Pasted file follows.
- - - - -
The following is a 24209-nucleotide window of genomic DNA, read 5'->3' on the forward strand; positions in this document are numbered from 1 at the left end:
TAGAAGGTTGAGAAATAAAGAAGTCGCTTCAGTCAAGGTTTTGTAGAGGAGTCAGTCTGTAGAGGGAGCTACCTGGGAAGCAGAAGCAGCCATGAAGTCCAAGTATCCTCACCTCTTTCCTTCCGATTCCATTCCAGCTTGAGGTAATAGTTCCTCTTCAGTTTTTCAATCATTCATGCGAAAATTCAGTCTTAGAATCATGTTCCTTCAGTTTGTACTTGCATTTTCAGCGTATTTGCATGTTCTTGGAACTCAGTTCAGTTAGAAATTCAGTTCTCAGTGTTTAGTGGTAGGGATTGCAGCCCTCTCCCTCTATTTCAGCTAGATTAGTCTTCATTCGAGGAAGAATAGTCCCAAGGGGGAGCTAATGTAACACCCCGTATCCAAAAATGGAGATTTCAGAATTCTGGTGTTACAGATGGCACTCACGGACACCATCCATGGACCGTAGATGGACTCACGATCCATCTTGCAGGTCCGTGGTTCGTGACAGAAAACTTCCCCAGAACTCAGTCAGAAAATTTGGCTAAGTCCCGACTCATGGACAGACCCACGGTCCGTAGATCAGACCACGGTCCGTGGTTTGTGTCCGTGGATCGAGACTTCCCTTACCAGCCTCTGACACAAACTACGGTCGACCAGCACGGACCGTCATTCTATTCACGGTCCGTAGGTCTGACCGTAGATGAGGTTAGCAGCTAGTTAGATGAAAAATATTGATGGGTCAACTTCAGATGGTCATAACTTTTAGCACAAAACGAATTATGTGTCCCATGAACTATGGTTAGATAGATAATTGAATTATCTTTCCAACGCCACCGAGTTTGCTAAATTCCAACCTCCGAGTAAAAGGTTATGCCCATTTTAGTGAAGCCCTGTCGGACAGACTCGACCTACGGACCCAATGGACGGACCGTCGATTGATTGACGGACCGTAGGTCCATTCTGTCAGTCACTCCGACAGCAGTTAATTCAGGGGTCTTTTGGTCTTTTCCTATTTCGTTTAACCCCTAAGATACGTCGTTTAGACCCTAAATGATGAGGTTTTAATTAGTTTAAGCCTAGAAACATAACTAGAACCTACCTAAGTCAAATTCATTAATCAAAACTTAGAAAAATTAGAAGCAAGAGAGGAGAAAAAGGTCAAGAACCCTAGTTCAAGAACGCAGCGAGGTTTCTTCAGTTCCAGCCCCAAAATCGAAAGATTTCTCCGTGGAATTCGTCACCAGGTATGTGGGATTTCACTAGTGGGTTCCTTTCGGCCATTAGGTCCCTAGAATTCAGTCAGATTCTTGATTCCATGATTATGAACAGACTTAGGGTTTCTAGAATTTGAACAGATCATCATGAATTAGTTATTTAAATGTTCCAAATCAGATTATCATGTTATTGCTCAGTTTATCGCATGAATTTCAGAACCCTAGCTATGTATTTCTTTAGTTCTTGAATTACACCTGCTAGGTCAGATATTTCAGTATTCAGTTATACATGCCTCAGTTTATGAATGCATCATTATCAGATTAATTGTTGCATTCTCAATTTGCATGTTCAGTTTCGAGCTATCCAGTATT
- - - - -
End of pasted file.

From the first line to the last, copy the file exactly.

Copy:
The following is a 24209-nucleotide window of genomic DNA, read 5'->3' on the forward strand; positions in this document are numbered from 1 at the left end:
TAGAAGGTTGAGAAATAAAGAAGTCGCTTCAGTCAAGGTTTTGTAGAGGAGTCAGTCTGTAGAGGGAGCTACCTGGGAAGCAGAAGCAGCCATGAAGTCCAAGTATCCTCACCTCTTTCCTTCCGATTCCATTCCAGCTTGAGGTAATAGTTCCTCTTCAGTTTTTCAATCATTCATGCGAAAATTCAGTCTTAGAATCATGTTCCTTCAGTTTGTACTTGCATTTTCAGCGTATTTGCATGTTCTTGGAACTCAGTTCAGTTAGAAATTCAGTTCTCAGTGTTTAGTGGTAGGGATTGCAGCCCTCTCCCTCTATTTCAGCTAGATTAGTCTTCATTCGAGGAAGAATAGTCCCAAGGGGGAGCTAATGTAACACCCCGTATCCAAAAATGGAGATTTCAGAATTCTGGTGTTACAGATGGCACTCACGGACACCATCCATGGACCGTAGATGGACTCACGATCCATCTTGCAGGTCCGTGGTTCGTGACAGAAAACTTCCCCAGAACTCAGTCAGAAAATTTGGCTAAGTCCCGACTCATGGACAGACCCACGGTCCGTAGATCAGACCACGGTCCGTGGTTTGTGTCCGTGGATCGAGACTTCCCTTACCAGCCTCTGACACAAACTACGGTCGACCAGCACGGACCGTCATTCTATTCACGGTCCGTAGGTCTGACCGTAGATGAGGTTAGCAGCTAGTTAGATGAAAAATATTGATGGGTCAACTTCAGATGGTCATAACTTTTAGCACAAAACGAATTATGTGTCCCATGAACTATGGTTAGATAGATAATTGAATTATCTTTCCAACGCCACCGAGTTTGCTAAATTCCAACCTCCGAGTAAAAGGTTATGCCCATTTTAGTGAAGCCCTGTCGGACAGACTCGACCTACGGACCCAATGGACGGACCGTCGATTGATTGACGGACCGTAGGTCCATTCTGTCAGTCACTCCGACAGCAGTTAATTCAGGGGTCTTTTGGTCTTTTCCTATTTCGTTTAACCCCTAAGATACGTCGTTTAGACCCTAAATGATGAGGTTTTAATTAGTTTAAGCCTAGAAACATAACTAGAACCTACCTAAGTCAAATTCATTAATCAAAACTTAGAAAAATTAGAAGCAAGAGAGGAGAAAAAGGTCAAGAACCCTAGTTCAAGAACGCAGCGAGGTTTCTTCAGTTCCAGCCCCAAAATCGAAAGATTTCTCCGTGGAATTCGTCACCAGGTATGTGGGATTTCACTAGTGGGTTCCTTTCGGCCATTAGGTCCCTAGAATTCAGTCAGATTCTTGATTCCATGATTATGAACAGACTTAGGGTTTCTAGAATTTGAACAGATCATCATGAATTAGTTATTTAAATGTTCCAAATCAGATTATCATGTTATTGCTCAGTTTATCGCATGAATTTCAGAACCCTAGCTATGTATTTCTTTAGTTCTTGAATTACACCTGCTAGGTCAGATATTTCAGTATTCAGTTATACATGCCTCAGTTTATGAATGCATCATTATCAGATTAATTGTTGCATTCTCAATTTGCATGTTCAGTTTCGAGCTATCCAGTATT